Day 8: Danger, High Winds

It was July 7th,  10th anniversary of the 7/7 London Bombings and the news was full of it.
We were safely moored up and enjoying a leisurely cooked breakfast with our friends getting ready for the off and Day 2 of our homeward journey.
It was to be a day to remember for other reasons.

Checks done and dog (s) aboard, we set off at 9.35.
We were through the lock in ten minutes, and had about an hour to the next one.
coming home day 2 coming home day 2 1
We saw some fabulous properties, and agreed we wouldn’t like to be responsible for their bills, upkeep or garden maintenance.
river home river home 1 river home 2It took us fifteen minutes to get through Evesham lock, by which time the wind was starting to make its presence felt and we were getting a little anxious as to the weather conditions.
evesham coming home day 2 2

Chadbury was next, and it proved to be a real bitch.

A cruiser was coming up river and had tied his boat securely as the lock filled so was having a bit of a game getting himself untied so that he could exit and we could enter.
The entrance was narrow anyway, and he had only opened one gate, so with two of us wanting to get in and him in the way, we had a fight on our hands.
Our friend tried to dock to let his wife off to do the gates, but the wind had a mind of its own and he couldn’t hold his boat on the ropes, so it ended up crossways across the entrance as we came up behind, almost dragging him with it.
Hubby couldn’t hold us either in the water and had to do a full 360º turn in the hope that Mr Cruiser would get out of the way and we could go in.
Watching from our helm, we were helpless to assist our friends as there was nowhere I could be put ashore and when the guy passed us, he said he hadn’t put the paddles down on the gate.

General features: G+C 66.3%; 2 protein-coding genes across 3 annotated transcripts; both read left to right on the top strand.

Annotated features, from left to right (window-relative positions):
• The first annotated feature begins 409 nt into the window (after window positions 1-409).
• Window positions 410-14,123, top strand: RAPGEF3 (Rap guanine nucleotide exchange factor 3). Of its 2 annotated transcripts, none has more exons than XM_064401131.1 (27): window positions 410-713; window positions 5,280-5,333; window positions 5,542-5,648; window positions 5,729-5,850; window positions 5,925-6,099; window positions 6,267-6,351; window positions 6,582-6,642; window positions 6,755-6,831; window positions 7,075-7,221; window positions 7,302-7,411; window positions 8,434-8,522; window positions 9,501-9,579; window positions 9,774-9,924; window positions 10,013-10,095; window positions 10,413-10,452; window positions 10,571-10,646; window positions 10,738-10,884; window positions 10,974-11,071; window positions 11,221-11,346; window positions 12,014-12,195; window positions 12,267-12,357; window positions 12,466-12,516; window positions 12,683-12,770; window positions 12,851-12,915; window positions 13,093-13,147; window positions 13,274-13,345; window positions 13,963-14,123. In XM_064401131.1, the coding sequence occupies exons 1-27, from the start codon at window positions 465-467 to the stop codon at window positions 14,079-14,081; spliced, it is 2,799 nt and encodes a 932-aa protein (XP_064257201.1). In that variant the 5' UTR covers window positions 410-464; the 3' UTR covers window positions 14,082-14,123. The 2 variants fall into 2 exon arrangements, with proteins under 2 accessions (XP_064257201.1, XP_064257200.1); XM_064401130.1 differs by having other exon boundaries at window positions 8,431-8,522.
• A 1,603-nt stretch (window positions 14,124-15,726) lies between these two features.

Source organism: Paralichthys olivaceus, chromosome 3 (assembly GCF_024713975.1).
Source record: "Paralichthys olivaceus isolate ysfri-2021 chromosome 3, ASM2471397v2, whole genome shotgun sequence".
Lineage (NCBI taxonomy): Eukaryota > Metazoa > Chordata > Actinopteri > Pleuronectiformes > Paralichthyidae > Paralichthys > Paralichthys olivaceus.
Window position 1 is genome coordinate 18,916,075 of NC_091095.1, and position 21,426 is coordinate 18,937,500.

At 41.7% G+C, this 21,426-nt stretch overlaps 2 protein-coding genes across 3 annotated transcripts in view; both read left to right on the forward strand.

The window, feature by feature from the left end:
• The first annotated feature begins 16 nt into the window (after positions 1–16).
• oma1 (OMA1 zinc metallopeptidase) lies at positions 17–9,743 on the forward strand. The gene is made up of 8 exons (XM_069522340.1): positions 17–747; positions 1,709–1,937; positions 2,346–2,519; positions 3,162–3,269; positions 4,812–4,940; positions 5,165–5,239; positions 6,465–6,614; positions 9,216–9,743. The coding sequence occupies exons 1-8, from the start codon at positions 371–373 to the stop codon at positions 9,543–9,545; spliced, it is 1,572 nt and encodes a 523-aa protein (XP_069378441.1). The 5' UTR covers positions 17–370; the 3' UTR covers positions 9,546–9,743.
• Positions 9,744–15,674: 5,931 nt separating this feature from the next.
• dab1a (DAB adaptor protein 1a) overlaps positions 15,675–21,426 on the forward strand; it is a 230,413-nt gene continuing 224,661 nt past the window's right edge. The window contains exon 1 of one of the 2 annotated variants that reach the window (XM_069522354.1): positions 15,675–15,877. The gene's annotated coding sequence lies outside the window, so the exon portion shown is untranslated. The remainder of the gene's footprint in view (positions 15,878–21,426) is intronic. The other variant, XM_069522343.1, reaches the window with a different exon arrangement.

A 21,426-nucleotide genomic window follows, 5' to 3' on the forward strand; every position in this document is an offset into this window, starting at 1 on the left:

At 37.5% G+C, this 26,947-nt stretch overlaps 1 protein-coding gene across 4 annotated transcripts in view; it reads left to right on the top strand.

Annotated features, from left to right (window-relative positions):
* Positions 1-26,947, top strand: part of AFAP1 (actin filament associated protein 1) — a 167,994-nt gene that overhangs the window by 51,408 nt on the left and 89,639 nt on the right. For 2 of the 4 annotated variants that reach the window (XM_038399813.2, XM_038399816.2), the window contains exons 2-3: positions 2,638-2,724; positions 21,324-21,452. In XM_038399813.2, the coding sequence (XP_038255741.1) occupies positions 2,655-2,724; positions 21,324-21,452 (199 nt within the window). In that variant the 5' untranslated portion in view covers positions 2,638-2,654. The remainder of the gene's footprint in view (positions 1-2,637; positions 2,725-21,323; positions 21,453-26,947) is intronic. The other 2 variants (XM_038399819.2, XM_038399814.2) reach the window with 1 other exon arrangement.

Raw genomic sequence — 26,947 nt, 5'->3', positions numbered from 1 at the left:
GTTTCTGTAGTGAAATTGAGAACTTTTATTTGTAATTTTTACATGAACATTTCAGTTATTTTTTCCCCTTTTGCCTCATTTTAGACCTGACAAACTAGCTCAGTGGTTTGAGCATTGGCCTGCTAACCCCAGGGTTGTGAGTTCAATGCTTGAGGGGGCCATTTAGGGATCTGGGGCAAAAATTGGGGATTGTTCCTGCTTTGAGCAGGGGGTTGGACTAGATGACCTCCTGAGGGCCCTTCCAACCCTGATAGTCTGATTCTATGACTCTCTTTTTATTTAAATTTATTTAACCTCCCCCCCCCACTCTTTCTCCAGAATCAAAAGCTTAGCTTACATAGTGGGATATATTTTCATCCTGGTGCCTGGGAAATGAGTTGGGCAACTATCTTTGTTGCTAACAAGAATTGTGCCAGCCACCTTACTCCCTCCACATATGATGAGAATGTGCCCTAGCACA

Hubby went into the lock first, I legged it out onto the jetty and went to open the other gate. I did the necessary with the lock key and our friend was able to bring his boat in alongside us.
We all breathed a sigh of relief as we locked down and the water drained away but our problems weren’t over.
With the gates now open for our exit, I was hanging down on the ladder ready to step onto our boat………… which wasn’t there!
Hubby had slipped and fallen into the lock and was trying desperately to find purchase to haul himself out. Our friend saw the problem and he was able to board our boat and drag Hubby in.  I could do nothing!
Wet and aware that the wind was relentless, Hubby picked me up on the way out of the lock, only to find we had another fouled prop and had to pull over on the other side to rectify it.
Meanwhile, our friends were now coming out and they got caught by the wind, doing a 360º turn to avoid the weir.
Hubby shouted we had a problem, so they went on ahead saying they’d moor up at the earliest opportunity and wait for us.

We discovered that it had been our own rope that had fouled the prop, having fallen into the water unnoticed and tied itself round the propeller. It was a little shredded (!) but splicable, and Hubby was giving me instructions of how to get off the private mooring and back on track as our bow was facing in the wrong direction and he would have to shove us off.